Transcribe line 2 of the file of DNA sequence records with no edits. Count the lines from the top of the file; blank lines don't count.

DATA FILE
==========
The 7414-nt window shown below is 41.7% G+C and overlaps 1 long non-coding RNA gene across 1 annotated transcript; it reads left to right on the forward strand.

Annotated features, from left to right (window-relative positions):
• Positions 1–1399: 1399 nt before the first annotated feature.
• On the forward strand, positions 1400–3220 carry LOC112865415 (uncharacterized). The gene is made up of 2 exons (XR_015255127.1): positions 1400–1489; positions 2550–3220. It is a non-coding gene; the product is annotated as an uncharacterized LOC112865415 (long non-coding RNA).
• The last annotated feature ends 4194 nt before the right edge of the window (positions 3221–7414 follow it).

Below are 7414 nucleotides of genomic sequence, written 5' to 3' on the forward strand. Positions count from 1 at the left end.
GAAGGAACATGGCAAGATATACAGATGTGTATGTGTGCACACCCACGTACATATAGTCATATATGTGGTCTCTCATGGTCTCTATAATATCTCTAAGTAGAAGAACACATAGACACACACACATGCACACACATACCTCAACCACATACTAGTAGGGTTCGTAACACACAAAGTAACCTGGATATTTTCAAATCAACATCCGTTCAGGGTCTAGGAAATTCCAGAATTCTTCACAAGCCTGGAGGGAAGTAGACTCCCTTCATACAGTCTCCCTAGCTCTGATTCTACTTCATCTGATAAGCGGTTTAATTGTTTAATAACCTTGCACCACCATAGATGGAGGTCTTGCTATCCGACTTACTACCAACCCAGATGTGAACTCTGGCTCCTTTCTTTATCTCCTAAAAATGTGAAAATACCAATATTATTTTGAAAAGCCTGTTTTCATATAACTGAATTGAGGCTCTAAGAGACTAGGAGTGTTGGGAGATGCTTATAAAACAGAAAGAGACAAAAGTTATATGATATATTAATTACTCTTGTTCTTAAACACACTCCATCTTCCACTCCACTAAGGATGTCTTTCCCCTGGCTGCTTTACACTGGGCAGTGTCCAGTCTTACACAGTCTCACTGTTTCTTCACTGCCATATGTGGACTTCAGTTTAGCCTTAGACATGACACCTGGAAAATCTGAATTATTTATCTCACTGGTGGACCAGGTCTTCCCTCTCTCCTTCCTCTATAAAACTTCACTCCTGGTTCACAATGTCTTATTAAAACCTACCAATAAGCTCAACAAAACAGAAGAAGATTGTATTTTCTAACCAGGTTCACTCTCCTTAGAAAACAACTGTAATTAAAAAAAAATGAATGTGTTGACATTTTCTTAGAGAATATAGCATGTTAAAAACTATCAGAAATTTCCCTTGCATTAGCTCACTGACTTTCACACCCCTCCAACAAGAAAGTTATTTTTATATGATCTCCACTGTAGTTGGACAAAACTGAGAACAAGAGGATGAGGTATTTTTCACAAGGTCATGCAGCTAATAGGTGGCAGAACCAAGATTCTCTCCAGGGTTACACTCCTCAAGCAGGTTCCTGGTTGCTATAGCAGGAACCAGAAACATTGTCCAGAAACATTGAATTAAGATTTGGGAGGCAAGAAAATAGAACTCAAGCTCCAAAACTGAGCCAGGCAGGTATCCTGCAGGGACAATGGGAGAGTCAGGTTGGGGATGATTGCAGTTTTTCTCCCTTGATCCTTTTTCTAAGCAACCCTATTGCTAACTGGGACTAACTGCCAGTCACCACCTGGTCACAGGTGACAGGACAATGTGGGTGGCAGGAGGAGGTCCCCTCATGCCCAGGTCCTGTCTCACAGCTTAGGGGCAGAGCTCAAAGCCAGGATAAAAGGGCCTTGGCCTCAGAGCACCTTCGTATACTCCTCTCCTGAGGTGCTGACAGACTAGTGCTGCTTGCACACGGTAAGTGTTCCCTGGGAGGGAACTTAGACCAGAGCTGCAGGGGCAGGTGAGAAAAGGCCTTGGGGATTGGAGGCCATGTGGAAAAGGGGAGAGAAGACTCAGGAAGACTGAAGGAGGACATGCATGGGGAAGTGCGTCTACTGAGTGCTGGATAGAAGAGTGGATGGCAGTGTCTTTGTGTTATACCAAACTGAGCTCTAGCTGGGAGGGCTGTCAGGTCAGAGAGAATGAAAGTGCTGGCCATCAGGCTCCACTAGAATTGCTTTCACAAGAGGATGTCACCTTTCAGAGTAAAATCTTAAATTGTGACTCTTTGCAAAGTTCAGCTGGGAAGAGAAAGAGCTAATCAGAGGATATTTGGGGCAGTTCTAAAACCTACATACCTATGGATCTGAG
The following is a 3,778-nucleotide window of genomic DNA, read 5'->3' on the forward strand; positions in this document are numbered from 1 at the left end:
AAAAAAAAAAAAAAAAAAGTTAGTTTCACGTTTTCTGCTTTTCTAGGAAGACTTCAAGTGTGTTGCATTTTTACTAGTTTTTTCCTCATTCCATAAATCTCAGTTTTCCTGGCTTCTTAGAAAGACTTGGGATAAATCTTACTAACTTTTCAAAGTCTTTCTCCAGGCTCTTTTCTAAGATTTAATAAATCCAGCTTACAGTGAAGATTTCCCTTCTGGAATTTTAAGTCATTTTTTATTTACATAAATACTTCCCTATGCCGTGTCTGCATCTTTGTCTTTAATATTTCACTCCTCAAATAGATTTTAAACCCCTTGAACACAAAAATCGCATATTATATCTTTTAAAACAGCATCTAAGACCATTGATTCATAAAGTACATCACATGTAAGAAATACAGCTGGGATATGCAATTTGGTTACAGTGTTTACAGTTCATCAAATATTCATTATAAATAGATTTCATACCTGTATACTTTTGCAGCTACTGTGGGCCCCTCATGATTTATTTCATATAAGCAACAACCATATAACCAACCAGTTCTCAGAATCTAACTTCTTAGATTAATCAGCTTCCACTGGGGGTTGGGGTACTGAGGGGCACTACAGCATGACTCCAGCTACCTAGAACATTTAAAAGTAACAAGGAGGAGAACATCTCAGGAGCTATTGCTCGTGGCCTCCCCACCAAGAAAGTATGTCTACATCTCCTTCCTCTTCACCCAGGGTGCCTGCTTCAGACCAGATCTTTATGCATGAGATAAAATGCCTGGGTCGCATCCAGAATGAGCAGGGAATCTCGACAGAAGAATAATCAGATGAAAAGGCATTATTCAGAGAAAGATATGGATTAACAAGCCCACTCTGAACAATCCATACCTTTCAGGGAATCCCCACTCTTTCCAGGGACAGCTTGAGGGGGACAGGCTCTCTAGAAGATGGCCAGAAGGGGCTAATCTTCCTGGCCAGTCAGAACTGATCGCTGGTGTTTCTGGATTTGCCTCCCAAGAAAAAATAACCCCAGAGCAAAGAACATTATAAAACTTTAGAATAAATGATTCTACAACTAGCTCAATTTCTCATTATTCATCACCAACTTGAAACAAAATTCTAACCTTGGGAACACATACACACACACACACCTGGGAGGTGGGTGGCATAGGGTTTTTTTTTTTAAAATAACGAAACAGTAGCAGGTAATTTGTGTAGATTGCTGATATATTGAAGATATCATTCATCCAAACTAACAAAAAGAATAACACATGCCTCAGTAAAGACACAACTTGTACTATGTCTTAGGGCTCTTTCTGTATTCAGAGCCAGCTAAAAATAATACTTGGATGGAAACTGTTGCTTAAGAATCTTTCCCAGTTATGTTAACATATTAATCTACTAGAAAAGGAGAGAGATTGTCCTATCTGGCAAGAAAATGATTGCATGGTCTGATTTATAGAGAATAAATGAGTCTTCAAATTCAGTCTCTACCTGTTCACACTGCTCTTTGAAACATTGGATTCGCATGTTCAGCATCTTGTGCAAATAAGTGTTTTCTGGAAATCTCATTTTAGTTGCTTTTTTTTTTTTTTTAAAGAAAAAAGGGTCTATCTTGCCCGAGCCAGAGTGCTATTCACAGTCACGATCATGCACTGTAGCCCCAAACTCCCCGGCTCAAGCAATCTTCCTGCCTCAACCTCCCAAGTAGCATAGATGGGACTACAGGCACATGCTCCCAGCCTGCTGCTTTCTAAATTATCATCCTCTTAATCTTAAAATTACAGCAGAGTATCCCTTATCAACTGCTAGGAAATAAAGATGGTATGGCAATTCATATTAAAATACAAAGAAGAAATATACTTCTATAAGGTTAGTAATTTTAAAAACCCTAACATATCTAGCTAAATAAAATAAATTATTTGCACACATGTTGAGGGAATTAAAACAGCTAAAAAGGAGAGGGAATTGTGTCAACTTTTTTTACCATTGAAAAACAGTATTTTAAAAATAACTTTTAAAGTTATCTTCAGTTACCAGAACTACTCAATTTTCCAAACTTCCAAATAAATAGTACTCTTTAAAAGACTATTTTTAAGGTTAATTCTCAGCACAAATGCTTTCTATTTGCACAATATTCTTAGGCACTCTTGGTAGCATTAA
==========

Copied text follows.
Annotated features, from left to right (window-relative positions):